Therefore, we should not focus on their current income or lack of income. We must close our eyes to the money that these companies are burning and focus on the potential future income.
To further convince, they take the example of Google (GOOGL) – Get Alphabet Inc. Class A Report, Amazon (AMZN) – Get Amazon.com, Inc. Report, and Facebook (FB) – Get Meta Platforms Inc. Class A Report in their infancy. They admit it’s a very risky investment but the potential is too great to ignore.
Mordor Intelligence research suggests that the electric vehicle market is expected to be valued at $725 billion by 2026. Currently, the industry is worth $171 billion, pointing at a compelling CAGR of around 30%. In unit sales, EVs are projected to grow from around 2.5 million in 2020 to about 11 million in 2025. At those levels, electric vehicles would account for approximately 32% of the total market share for new car sales.
“The electric vehicle (EV) market is witnessing substantial growth owing to the swiftly escalating year-on-year adoption rate of electric vehicles across the world,” the research said. “For instance, there was a rise in electric vehicle sales dramatically in China and Europe, despite the pandemic showing signs of active market growth during the forecast period.”
Factors, such as the increasing cost of fuel and the government initiatives across different geographies to increase awareness about EVs, are expected to promote the usage of electric vehicles over the forecast period, according to the research.
“Infrastructure for charging stations continue to expand, and countries like China continue to lead the passenger vehicles and urban buses market owing to a well-established supply chain for batteries.”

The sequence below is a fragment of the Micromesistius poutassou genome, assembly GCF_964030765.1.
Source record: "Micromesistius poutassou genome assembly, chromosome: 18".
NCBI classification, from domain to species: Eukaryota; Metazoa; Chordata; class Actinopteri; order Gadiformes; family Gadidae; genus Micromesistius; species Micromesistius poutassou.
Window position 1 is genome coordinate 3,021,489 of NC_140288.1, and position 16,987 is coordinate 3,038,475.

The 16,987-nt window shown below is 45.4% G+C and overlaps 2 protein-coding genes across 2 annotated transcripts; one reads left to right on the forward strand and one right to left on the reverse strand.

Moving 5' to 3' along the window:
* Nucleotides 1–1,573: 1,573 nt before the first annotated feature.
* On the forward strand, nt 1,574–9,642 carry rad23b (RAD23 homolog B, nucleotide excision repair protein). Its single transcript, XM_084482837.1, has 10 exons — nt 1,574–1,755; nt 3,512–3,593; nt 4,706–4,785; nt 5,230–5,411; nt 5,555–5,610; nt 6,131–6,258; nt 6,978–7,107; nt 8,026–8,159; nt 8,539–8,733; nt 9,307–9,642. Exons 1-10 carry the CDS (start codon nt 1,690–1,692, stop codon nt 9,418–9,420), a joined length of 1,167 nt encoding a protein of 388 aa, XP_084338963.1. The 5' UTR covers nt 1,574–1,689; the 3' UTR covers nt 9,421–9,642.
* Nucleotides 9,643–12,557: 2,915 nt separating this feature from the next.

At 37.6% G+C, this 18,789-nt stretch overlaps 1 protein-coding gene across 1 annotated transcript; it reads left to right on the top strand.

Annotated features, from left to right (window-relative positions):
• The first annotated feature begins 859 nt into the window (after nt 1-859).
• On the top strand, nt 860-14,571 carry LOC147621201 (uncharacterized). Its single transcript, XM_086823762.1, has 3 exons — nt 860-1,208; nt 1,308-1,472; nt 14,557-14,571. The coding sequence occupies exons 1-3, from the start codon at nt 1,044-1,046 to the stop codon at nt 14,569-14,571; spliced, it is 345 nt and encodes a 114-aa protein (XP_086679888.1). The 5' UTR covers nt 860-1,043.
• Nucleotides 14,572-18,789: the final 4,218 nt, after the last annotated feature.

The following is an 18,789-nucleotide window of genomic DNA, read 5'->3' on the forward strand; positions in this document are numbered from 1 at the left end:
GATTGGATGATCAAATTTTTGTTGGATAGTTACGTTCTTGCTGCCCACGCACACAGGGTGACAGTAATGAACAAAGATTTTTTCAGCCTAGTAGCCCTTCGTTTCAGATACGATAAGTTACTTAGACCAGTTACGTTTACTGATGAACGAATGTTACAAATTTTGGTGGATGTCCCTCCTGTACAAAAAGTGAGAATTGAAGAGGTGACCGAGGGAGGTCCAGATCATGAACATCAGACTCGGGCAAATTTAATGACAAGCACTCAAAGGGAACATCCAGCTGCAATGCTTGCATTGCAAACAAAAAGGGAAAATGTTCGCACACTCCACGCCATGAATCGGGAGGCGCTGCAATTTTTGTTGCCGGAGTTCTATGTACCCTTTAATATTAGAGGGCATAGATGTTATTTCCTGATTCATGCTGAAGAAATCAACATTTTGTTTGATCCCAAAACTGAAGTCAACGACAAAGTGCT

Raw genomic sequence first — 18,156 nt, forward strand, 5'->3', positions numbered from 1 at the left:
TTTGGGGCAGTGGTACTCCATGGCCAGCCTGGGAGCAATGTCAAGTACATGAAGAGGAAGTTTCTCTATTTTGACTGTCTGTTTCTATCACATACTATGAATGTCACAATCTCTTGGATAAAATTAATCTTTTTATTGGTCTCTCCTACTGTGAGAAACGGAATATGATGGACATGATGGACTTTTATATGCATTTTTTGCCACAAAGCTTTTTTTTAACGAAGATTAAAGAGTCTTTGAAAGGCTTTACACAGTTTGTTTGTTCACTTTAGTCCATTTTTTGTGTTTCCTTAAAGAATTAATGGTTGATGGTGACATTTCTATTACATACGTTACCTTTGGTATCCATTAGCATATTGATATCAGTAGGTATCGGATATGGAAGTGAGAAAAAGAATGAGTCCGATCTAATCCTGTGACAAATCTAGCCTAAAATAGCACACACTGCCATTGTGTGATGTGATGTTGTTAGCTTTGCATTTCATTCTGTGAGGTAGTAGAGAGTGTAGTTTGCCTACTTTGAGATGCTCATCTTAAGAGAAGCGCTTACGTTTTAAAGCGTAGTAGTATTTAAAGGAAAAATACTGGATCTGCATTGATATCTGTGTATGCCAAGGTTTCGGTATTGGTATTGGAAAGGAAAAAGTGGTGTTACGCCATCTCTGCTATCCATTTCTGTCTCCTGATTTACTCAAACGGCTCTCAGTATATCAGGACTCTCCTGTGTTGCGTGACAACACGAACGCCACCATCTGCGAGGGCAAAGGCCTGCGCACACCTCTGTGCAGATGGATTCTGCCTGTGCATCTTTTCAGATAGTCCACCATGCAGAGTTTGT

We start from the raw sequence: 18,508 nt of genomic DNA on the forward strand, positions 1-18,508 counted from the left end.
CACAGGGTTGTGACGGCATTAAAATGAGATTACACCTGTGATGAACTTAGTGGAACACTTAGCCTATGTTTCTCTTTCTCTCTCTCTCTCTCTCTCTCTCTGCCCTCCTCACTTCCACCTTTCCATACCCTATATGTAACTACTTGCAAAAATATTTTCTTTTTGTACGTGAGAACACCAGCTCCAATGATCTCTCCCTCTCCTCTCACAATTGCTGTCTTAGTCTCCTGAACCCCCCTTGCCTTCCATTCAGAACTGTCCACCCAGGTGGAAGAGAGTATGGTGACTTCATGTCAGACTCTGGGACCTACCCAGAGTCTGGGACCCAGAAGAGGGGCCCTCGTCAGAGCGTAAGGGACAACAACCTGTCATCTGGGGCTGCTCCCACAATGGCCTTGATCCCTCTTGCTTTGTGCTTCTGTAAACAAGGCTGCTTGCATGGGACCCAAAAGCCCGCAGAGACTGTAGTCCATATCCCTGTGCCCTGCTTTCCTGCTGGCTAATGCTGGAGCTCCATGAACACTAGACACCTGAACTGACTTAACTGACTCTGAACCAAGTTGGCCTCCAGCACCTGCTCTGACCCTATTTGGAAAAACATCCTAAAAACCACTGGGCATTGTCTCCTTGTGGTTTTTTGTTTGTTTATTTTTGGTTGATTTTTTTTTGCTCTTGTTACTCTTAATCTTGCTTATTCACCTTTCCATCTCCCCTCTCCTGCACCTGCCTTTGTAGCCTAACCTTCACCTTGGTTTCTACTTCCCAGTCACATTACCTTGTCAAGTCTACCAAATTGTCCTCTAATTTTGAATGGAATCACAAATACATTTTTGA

What’s Wrong with These Young Actors?
It’s a bit like the wake-up call for most of these firms. There are some like Lordstown who have still not managed to build a single vehicle and have already pushed back the production start date several times.
At the same time, the company always needs money and there is no telling if it will ever deliver on its promises. We are still waiting for the famous Endurance EV pickup promised for several years now.
For other of these firms, they discover the harsh reality of ramp-ups and the bottlenecks that this causes. Investors want Nikola and Rivian to show that they can mass produce vehicles and sell them to customers.
Added to this was an image crisis for Rivian, a self-inflicted wound. Basically, Rivian decided overnight, without warning its customers, to increase the prices of its two models, the electric pickup R1T and the electric SUV R1S, both for customers who had already placed their order and for new customers.
Customers took this badly and the company recorded order cancellations. CEO RJ Scaringe was forced to publicly apologize.
“I have made a lot of mistakes since starting Rivian more than 12 years ago, but this one has been the most painful,” Scaringe wrote in a letter to customers.
“I am truly sorry and committed to rebuilding your trust.”
Leave a Reply